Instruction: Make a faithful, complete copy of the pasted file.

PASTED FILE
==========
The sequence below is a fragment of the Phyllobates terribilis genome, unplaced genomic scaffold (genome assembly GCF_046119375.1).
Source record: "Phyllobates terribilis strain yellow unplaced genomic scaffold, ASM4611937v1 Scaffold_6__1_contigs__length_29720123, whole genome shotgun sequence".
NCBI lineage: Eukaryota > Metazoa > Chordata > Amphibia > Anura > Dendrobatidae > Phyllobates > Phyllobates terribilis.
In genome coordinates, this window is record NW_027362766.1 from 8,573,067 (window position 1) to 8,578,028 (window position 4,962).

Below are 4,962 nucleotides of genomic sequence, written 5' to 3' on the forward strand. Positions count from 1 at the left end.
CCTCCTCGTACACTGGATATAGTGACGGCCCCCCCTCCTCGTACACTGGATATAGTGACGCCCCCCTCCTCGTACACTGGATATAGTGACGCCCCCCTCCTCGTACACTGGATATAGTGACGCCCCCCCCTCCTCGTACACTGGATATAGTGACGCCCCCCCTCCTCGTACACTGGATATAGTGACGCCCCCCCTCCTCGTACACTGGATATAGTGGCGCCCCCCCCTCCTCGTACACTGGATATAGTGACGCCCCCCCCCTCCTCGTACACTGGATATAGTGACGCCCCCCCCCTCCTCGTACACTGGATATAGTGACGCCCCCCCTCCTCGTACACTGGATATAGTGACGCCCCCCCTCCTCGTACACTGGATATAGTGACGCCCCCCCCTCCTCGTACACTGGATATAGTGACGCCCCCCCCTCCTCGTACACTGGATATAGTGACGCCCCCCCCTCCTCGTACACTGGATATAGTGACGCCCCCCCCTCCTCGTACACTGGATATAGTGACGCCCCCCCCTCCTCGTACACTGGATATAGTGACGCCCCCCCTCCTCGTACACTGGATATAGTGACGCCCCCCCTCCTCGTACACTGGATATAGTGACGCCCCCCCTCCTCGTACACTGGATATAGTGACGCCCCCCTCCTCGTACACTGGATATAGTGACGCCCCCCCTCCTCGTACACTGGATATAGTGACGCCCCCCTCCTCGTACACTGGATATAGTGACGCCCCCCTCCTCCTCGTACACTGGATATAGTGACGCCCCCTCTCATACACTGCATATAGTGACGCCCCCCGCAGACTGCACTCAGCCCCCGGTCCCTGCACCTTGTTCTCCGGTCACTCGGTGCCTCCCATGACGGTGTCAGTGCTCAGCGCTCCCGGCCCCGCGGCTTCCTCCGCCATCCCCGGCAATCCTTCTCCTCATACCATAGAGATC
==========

The sequence below is a fragment of the Phyllobates terribilis genome, unplaced genomic scaffold (genome assembly GCF_046119375.1).
Source record: "Phyllobates terribilis strain yellow unplaced genomic scaffold, ASM4611937v1 Scaffold_6__1_contigs__length_29720123, whole genome shotgun sequence".
NCBI lineage: Eukaryota > Metazoa > Chordata > Amphibia > Anura > Dendrobatidae > Phyllobates > Phyllobates terribilis.
In genome coordinates, this window is record NW_027362766.1 from 8,573,067 (window position 1) to 8,578,028 (window position 4,962).

Below are 4,962 nucleotides of genomic sequence, written 5' to 3' on the forward strand. Positions count from 1 at the left end.
CCTCCTCGTACACTGGATATAGTGACGGCCCCCCCTCCTCGTACACTGGATATAGTGACGCCCCCCTCCTCGTACACTGGATATAGTGACGCCCCCCTCCTCGTACACTGGATATAGTGACGCCCCCCCCTCCTCGTACACTGGATATAGTGACGCCCCCCCTCCTCGTACACTGGATATAGTGACGCCCCCCCTCCTCGTACACTGGATATAGTGGCGCCCCCCCCTCCTCGTACACTGGATATAGTGACGCCCCCCCCCTCCTCGTACACTGGATATAGTGACGCCCCCCCCCTCCTCGTACACTGGATATAGTGACGCCCCCCCTCCTCGTACACTGGATATAGTGACGCCCCCCCTCCTCGTACACTGGATATAGTGACGCCCCCCCCTCCTCGTACACTGGATATAGTGACGCCCCCCCCTCCTCGTACACTGGATATAGTGACGCCCCCCCCTCCTCGTACACTGGATATAGTGACGCCCCCCCCTCCTCGTACACTGGATATAGTGACGCCCCCCCCTCCTCGTACACTGGATATAGTGACGCCCCCCCTCCTCGTACACTGGATATAGTGACGCCCCCCCTCCTCGTACACTGGATATAGTGACGCCCCCCCTCCTCGTACACTGGATATAGTGACGCCCCCCTCCTCGTACACTGGATATAGTGACGCCCCCCCTCCTCGTACACTGGATATAGTGACGCCCCCCTCCTCGTACACTGGATATAGTGACGCCCCCCTCCTCCTCGTACACTGGATATAGTGACGCCCCCTCTCATACACTGCATATAGTGACGCCCCCCGCAGACTGCACTCAGCCCCCGGTCCCTGCACCTTGTTCTCCGGTCACTCGGTGCCTCCCATGACGGTGTCAGTGCTCAGCGCTCCCGGCCCCGCGGCTTCCTCCGCCATCCCCGGCAATCCTTCTCCTCATACCATAGAGATC